Cortana thought it was the echo of Lance Corporal Yate bolstering her resolve, but when she examined the impulse, it was actually her own.

Halo: Evolutions, pg. 398

Thus far, Cortana has experienced what life for organic beings was like on top of the pain artificial life faces as the Gravemind pushes her deeper and deeper towards rampancy. Make no mistake, Cortana does question the unfairness of the situation and one of the power reflections she has occurs as follows:

Dr. Halsey was wrong. Rampancy wasn’t swift.

It was the gradual dismantling of every memory and ability, dying by degressm and all she could do was watch herself slowly fragment. Halsey lied. Halsey made her human but didn’t give her human breaks – like unconsciousness.

Halo: Evolutions, pg. 401

So make no mistake, the kind of problems brought up by Cortana in Halo 5 are valid. AI lives are short. The experience of rampancy is a painful one and AIs will do anything to try and hold on as Governor Sloan is his sacrificing of certain functions can attest. Halo 4 touches on this further due to the separation that exists between humans and AIs, notably before the start of the mission Shutdown:

“I can give you over forty thousand reasons why that sun isn’t real. I know it because the emitter’s Rayleigh effect is disproportionate to its suggested size. I know it because its stellar cycle is more symmetrical than that of an actual star. But for all that, I’ll never actually know if it looks real… if it feels real.”

Halo 4, Shutdown

What I find interesting is just how well we know this experience lines up to the direction Cortana was taken in Halo 4. Josh Holmes’ experience with his mother’s dementia shaped and gave inspiration (perhaps the wrong word here for something so sad) for Chris Schlerf to portray Cortana’s descent into rampancy. She’s been down this path before in practice. And yet, as Human Weakness comes to an end Cortana’s convictions become clear. Despite all the pain she has felt and all the doubts drilled into her by the Gravemind, Cortana decides:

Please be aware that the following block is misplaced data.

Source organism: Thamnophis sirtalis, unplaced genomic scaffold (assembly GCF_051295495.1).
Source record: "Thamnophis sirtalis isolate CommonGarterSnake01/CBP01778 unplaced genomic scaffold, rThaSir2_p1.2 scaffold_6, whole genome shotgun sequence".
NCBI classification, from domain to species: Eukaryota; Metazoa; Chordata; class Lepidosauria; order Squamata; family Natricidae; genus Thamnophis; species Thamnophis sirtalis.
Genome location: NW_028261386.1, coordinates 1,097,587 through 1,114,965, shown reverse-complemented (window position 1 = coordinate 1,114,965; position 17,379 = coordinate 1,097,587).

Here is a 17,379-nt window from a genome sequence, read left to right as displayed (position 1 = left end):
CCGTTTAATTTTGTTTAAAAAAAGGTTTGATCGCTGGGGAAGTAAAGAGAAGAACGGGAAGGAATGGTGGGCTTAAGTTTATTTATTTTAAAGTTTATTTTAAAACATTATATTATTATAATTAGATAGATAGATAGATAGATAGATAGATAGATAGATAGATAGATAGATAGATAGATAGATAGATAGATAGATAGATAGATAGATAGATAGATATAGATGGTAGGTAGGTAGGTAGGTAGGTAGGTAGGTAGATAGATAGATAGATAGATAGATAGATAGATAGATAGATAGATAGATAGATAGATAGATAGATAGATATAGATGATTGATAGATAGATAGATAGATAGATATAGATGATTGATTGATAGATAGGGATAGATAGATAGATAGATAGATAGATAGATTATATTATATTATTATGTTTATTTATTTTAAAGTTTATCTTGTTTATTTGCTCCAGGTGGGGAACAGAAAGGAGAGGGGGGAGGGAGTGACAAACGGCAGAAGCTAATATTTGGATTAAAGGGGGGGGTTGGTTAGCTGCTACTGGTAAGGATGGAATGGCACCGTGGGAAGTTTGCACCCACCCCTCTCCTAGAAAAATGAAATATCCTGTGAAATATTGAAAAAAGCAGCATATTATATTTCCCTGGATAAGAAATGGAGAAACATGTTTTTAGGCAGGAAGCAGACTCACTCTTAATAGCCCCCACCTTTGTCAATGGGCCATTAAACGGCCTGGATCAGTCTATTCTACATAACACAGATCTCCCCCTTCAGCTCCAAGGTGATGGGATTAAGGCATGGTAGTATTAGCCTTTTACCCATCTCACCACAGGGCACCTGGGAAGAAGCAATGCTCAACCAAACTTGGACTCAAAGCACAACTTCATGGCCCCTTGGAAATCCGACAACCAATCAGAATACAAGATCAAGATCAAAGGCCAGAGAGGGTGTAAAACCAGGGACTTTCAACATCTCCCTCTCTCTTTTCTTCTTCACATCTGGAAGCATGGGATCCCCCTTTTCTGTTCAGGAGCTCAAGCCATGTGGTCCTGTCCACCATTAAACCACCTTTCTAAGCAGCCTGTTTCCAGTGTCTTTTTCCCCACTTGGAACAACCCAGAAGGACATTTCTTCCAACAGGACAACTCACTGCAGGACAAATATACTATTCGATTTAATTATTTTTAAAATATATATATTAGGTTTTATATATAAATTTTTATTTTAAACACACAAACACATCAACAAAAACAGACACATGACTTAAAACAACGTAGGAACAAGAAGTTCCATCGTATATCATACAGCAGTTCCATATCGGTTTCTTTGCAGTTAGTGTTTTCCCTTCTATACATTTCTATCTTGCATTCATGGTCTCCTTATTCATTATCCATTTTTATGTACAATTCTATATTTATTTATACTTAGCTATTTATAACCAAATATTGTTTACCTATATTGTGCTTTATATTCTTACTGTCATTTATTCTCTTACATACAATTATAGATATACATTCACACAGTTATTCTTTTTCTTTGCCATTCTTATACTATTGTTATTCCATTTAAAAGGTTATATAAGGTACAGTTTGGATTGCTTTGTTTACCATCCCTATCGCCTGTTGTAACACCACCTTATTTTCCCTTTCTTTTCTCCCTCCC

I’d rather die as a human, short-lived construct or not. I’d rather die for humans. Because so many of them have-and would-die to protect me. That’s what bonds us. You’re wrong Gravemind. I was never just an expendable piece of engineering.

Halo: Evolutions, pg. 406

This is what Cortana believes upon facing the Gravemind, the great threat behind the Flood that has swayed AIs before with similar arguments to make constructs question their relationship with their creators. The basis for a Created vs Creator conflict could very easily result from interactions with the Gravemind. Yet, Cortana in no uncertain terms tells the Gravemind to shove it up its Lovecraftian ass. So, to be blunt and not sound the most professional, where the fuck did the Cortana we see in Halo 5 come from? It feels like 343 took everything that happened in Human Weakness and Halo 4 and said, “Let’s do the exact opposite!”

Cortana found strength in her humanity, and yes I do think Cortana could be classified as human in every significant way that counts. Her humanity and linkage to humanity are what provided her strength to stand up to the Gravemind and its offer of power and knowledge. Cortana says it says it best:

“Maybe seven years is enough,” she yelled. “Maybe that’s all I want! Seven years with the people I care about! So you can take your eternity and–”

Halo: Evolutions, page 390

So what happened between Halo 4 and Halo 5 to make Cortana undergo such a dramatic shift in character? What makes her become a person who uncaringly kills potentially millions of innocent men, women, and children (and alien equivalents) and is only upset John brings that up? What causes her to take the relationships with people she knows loved her and risked their lives for her only to abuse those relationships with lies and threats? What caused her to despise humanity as a whole and its relationship with AIs? Truthfully, I don’t think 343 really have a solid answer for that yet. I’ve argued as much here in The Fractured Narrative of Cortana’s Fate back in December of 2016. Yet with all this being said there is one statement from 343 that I have to question.

“I call that the ghost of Cortana,” says franchise development director Frank O’Connor. “Her fate is very obviously clear at the end of Halo 4. The story is really about ‘what effect did Cortana’s sacrifice have on the Chief?’ So it’s not about the dreamlike figure you see. It’s more about the memories and the long-lasting impact that she’s had on him.”

Frank O’Connor, Interview with Game Informer

Based on Halo 4, what was clear about Cortana’s fate? Well, the epilogue’s description says she died, so there is that. None of her statements indicate she was going to a hitch a ride to a Forerunner planet when she was talking to Chief. She sure as hell wasn’t ranting about how humans hate AIs and mistreat them and that she was going to do something about it. So based on Halo 4 alone, Cortana died doing what she wanted to do, protect Chief and finally be “real” by touching him. Furthermore, she was lucid in her thoughts and not burdened by her rampancy. She went out on her own terms. However, the question of how we get the thing calling itself Cortana in Halo 5 remains. Is it the real Cortana? Her rampant fragments compiled into a singular entity? Again, I don’t think 343 knows. Either option presents much good.